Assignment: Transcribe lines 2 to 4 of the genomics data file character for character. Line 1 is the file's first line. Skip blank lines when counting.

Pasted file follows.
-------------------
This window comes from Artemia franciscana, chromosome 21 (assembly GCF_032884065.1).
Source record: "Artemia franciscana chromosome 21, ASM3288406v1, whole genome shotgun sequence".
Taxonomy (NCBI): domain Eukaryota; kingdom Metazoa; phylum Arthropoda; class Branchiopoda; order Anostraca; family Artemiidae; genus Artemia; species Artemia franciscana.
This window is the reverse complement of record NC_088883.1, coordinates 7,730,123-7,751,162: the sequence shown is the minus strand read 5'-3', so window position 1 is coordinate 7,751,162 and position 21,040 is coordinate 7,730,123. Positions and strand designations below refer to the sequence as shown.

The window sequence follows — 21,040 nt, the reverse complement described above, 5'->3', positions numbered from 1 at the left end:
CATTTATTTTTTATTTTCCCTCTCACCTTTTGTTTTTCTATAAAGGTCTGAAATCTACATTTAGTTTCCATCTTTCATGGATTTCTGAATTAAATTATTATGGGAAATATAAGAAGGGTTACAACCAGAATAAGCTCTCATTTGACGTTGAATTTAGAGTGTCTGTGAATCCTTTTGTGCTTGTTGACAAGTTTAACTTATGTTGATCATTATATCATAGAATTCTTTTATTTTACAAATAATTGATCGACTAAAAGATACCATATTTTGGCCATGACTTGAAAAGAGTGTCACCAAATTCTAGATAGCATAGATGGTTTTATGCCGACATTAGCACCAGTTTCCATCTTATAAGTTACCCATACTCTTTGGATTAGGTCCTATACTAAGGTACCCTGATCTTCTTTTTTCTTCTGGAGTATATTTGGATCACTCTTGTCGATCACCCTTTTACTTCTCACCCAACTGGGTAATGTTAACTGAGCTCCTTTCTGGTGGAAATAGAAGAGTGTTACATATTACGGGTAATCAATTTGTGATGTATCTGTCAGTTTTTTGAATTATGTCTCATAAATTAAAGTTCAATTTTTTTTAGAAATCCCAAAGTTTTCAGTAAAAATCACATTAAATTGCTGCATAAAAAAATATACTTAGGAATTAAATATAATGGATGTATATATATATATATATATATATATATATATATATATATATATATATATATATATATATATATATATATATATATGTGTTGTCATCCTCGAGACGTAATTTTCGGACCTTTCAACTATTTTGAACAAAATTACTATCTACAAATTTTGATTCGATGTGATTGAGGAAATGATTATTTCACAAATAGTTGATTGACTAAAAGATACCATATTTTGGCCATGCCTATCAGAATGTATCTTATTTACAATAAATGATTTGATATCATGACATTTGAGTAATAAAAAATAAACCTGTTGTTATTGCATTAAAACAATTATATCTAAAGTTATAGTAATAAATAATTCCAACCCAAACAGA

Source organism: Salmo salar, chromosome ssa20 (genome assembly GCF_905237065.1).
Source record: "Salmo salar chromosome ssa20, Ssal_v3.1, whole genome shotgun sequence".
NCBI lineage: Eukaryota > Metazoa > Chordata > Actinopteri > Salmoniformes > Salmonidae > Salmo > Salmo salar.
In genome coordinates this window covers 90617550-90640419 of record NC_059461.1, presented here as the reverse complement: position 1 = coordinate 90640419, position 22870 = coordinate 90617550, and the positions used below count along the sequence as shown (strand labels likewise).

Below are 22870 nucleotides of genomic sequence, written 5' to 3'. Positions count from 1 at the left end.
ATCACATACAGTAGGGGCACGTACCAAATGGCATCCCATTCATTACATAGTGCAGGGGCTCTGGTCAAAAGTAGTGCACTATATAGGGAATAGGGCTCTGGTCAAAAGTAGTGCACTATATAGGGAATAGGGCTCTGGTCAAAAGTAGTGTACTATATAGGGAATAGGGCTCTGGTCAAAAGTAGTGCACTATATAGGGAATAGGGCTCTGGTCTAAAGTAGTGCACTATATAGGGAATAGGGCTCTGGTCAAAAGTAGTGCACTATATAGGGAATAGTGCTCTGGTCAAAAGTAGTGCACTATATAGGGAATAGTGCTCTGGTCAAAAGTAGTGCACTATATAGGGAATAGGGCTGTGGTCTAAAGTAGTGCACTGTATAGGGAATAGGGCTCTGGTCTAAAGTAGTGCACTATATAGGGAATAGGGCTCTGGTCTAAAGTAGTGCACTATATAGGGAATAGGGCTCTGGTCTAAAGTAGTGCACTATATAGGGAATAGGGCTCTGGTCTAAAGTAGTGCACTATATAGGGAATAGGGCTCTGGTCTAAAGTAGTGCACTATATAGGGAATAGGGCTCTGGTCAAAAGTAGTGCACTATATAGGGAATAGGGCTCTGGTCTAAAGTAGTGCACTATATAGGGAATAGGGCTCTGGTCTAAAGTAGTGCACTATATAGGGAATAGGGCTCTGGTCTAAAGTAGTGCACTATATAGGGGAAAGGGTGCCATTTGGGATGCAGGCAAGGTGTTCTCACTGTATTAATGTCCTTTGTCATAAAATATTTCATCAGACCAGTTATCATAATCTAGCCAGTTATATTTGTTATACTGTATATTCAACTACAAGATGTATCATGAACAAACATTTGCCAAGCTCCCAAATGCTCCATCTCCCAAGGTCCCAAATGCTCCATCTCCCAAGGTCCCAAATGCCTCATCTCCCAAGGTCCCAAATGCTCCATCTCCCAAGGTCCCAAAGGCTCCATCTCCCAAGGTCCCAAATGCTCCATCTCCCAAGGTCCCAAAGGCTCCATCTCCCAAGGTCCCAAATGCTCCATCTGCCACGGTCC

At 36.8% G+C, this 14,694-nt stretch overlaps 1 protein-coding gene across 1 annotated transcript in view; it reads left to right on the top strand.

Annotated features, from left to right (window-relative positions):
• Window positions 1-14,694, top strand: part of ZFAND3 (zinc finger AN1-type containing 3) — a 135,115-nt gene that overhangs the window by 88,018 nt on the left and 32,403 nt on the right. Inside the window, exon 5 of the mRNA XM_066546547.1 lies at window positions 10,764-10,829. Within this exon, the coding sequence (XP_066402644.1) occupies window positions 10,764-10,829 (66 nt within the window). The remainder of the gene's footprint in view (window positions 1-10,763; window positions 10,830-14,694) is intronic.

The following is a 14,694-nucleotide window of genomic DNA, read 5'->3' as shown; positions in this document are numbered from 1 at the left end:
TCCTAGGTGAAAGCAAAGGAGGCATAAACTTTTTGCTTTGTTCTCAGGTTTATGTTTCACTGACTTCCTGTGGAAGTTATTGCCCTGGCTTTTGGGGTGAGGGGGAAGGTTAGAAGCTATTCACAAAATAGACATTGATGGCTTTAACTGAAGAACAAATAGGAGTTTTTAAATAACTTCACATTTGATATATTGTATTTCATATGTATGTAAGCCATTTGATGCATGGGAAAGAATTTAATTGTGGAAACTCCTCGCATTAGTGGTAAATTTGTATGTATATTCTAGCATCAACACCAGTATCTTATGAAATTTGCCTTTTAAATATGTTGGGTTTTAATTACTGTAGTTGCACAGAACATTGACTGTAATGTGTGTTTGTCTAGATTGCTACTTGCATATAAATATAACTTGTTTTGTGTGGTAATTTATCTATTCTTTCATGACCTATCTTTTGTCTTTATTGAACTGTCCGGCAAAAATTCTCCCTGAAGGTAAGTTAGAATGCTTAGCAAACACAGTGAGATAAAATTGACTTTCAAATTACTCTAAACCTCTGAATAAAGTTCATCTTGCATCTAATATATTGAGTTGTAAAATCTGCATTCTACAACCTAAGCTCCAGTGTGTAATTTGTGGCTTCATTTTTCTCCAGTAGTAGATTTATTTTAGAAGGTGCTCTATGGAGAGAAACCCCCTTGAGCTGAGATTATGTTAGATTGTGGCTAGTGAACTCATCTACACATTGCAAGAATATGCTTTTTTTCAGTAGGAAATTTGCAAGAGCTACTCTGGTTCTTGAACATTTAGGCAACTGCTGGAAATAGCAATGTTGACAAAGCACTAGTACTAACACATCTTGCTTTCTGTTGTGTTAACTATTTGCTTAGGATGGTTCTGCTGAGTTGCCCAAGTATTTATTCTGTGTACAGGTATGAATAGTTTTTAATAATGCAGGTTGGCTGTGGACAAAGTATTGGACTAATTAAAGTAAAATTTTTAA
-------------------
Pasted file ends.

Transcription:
Source record: "Artemia franciscana chromosome 21, ASM3288406v1, whole genome shotgun sequence".
Taxonomy (NCBI): domain Eukaryota; kingdom Metazoa; phylum Arthropoda; class Branchiopoda; order Anostraca; family Artemiidae; genus Artemia; species Artemia franciscana.
This window is the reverse complement of record NC_088883.1, coordinates 7,730,123-7,751,162: the sequence shown is the minus strand read 5'-3', so window position 1 is coordinate 7,751,162 and position 21,040 is coordinate 7,730,123. Positions and strand designations below refer to the sequence as shown.